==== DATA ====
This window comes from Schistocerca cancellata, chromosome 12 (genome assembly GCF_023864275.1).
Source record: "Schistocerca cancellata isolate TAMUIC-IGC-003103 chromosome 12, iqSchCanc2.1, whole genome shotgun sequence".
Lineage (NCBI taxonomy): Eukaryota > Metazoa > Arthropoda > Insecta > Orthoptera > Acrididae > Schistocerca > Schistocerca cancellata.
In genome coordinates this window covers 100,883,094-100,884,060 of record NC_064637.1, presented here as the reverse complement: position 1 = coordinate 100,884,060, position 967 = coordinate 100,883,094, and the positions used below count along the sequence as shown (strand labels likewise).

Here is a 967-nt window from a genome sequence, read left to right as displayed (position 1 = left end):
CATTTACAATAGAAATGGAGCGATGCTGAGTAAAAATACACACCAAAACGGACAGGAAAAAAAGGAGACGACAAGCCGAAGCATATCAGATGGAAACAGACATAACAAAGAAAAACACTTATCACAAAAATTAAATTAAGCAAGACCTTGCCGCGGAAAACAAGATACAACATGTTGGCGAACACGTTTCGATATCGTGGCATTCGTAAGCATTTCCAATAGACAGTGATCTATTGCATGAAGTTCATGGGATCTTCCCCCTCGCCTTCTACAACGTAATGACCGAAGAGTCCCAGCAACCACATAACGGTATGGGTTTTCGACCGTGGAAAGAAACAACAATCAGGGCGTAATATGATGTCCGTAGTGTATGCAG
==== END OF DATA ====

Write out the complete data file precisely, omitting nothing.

This window comes from Schistocerca cancellata, chromosome 12 (genome assembly GCF_023864275.1).
Source record: "Schistocerca cancellata isolate TAMUIC-IGC-003103 chromosome 12, iqSchCanc2.1, whole genome shotgun sequence".
Lineage (NCBI taxonomy): Eukaryota > Metazoa > Arthropoda > Insecta > Orthoptera > Acrididae > Schistocerca > Schistocerca cancellata.
In genome coordinates this window covers 100,883,094-100,884,060 of record NC_064637.1, presented here as the reverse complement: position 1 = coordinate 100,884,060, position 967 = coordinate 100,883,094, and the positions used below count along the sequence as shown (strand labels likewise).

Here is a 967-nt window from a genome sequence, read left to right as displayed (position 1 = left end):
CATTTACAATAGAAATGGAGCGATGCTGAGTAAAAATACACACCAAAACGGACAGGAAAAAAAGGAGACGACAAGCCGAAGCATATCAGATGGAAACAGACATAACAAAGAAAAACACTTATCACAAAAATTAAATTAAGCAAGACCTTGCCGCGGAAAACAAGATACAACATGTTGGCGAACACGTTTCGATATCGTGGCATTCGTAAGCATTTCCAATAGACAGTGATCTATTGCATGAAGTTCATGGGATCTTCCCCCTCGCCTTCTACAACGTAATGACCGAAGAGTCCCAGCAACCACATAACGGTATGGGTTTTCGACCGTGGAAAGAAACAACAATCAGGGCGTAATATGATGTCCGTAGTGTATGCAG